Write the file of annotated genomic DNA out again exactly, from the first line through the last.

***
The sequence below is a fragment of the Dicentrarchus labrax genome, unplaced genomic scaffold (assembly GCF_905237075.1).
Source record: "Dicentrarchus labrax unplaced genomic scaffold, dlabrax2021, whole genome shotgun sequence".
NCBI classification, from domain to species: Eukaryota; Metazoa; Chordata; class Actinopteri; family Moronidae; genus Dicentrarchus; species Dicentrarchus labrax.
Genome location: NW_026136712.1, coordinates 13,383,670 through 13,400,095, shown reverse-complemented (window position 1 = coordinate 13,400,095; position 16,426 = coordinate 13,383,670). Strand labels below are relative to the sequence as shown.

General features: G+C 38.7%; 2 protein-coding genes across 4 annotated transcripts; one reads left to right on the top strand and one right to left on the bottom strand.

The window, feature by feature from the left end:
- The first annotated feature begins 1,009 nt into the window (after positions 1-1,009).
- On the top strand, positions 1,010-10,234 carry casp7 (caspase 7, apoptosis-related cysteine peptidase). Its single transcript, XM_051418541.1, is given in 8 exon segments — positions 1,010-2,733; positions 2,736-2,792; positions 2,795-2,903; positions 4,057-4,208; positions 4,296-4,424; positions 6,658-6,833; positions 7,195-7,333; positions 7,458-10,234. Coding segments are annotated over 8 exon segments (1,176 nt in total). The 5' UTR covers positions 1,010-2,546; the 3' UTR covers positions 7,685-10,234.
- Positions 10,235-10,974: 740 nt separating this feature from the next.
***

The sequence below is a fragment of the Dicentrarchus labrax genome, unplaced genomic scaffold (assembly GCF_905237075.1).
Source record: "Dicentrarchus labrax unplaced genomic scaffold, dlabrax2021, whole genome shotgun sequence".
NCBI classification, from domain to species: Eukaryota; Metazoa; Chordata; class Actinopteri; family Moronidae; genus Dicentrarchus; species Dicentrarchus labrax.
Genome location: NW_026136712.1, coordinates 13,383,670 through 13,400,095, shown reverse-complemented (window position 1 = coordinate 13,400,095; position 16,426 = coordinate 13,383,670). Strand labels below are relative to the sequence as shown.

General features: G+C 38.7%; 2 protein-coding genes across 4 annotated transcripts; one reads left to right on the top strand and one right to left on the bottom strand.

The window, feature by feature from the left end:
- The first annotated feature begins 1,009 nt into the window (after positions 1-1,009).
- On the top strand, positions 1,010-10,234 carry casp7 (caspase 7, apoptosis-related cysteine peptidase). Its single transcript, XM_051418541.1, is given in 8 exon segments — positions 1,010-2,733; positions 2,736-2,792; positions 2,795-2,903; positions 4,057-4,208; positions 4,296-4,424; positions 6,658-6,833; positions 7,195-7,333; positions 7,458-10,234. Coding segments are annotated over 8 exon segments (1,176 nt in total). The 5' UTR covers positions 1,010-2,546; the 3' UTR covers positions 7,685-10,234.
- Positions 10,235-10,974: 740 nt separating this feature from the next.